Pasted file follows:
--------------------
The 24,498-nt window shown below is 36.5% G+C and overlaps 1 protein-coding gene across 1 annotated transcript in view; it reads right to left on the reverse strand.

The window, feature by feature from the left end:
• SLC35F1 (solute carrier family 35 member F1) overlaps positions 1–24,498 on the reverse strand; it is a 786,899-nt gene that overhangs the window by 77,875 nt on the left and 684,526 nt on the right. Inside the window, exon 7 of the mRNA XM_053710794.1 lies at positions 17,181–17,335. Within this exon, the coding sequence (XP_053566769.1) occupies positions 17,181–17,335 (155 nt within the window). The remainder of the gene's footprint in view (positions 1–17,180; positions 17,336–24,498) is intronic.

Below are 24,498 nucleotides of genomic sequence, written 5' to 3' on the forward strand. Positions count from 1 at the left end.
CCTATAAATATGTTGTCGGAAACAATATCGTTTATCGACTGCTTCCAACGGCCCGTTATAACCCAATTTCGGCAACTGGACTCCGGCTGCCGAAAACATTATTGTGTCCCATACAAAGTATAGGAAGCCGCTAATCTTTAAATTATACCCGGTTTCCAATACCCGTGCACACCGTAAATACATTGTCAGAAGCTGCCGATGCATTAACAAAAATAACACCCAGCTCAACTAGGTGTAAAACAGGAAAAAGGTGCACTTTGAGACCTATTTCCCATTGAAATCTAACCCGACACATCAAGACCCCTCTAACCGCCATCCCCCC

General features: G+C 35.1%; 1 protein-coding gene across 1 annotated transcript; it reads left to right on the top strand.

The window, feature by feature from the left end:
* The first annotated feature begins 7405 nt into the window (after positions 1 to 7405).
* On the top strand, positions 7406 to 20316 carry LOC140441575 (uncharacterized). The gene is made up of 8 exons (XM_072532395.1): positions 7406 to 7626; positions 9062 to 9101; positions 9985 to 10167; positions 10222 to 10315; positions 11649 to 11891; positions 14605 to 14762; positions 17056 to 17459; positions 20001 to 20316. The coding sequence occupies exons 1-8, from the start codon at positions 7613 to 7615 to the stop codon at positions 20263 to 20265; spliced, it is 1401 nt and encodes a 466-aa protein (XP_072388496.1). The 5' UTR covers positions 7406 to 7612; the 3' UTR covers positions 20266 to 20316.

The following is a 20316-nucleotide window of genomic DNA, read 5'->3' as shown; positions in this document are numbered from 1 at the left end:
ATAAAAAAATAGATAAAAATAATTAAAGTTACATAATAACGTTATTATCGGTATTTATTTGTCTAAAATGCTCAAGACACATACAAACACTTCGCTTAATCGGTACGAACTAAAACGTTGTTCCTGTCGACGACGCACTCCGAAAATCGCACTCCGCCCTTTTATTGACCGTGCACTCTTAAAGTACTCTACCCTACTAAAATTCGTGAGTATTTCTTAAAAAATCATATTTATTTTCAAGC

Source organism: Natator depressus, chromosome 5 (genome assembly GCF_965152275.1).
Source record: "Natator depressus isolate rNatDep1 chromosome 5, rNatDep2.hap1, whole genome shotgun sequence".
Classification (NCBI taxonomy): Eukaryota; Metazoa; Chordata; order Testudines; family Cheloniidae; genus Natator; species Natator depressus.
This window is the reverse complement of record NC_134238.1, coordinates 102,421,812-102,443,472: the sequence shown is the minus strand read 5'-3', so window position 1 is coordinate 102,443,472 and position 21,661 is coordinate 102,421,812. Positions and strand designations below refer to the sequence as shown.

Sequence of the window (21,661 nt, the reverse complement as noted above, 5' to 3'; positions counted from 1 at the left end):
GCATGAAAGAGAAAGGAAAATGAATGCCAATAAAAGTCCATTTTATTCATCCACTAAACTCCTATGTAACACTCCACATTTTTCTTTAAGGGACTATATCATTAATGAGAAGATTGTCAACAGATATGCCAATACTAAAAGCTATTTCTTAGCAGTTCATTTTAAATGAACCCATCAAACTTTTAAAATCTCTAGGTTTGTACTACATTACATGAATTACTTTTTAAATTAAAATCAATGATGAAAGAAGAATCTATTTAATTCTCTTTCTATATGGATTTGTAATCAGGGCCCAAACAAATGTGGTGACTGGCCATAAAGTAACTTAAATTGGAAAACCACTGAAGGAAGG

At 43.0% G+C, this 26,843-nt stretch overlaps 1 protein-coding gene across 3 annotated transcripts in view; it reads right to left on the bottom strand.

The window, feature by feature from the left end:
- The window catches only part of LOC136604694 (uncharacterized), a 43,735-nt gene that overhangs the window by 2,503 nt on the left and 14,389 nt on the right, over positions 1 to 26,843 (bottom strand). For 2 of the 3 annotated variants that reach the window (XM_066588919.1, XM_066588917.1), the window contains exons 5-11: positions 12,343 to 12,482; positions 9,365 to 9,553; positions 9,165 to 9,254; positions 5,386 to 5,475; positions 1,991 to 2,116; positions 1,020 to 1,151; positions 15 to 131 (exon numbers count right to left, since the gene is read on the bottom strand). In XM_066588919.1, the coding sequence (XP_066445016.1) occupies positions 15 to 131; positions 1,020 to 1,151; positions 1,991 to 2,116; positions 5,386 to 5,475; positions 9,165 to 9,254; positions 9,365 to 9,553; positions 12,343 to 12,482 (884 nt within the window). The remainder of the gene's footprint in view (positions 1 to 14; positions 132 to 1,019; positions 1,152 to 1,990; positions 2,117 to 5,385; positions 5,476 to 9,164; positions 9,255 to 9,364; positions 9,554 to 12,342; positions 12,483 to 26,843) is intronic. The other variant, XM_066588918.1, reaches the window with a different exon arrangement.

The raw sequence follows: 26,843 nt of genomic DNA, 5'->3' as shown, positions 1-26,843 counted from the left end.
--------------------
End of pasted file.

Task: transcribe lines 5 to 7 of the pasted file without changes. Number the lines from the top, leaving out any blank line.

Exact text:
CCTATAAATATGTTGTCGGAAACAATATCGTTTATCGACTGCTTCCAACGGCCCGTTATAACCCAATTTCGGCAACTGGACTCCGGCTGCCGAAAACATTATTGTGTCCCATACAAAGTATAGGAAGCCGCTAATCTTTAAATTATACCCGGTTTCCAATACCCGTGCACACCGTAAATACATTGTCAGAAGCTGCCGATGCATTAACAAAAATAACACCCAGCTCAACTAGGTGTAAAACAGGAAAAAGGTGCACTTTGAGACCTATTTCCCATTGAAATCTAACCCGACACATCAAGACCCCTCTAACCGCCATCCCCCC

General features: G+C 35.1%; 1 protein-coding gene across 1 annotated transcript; it reads left to right on the top strand.

The window, feature by feature from the left end: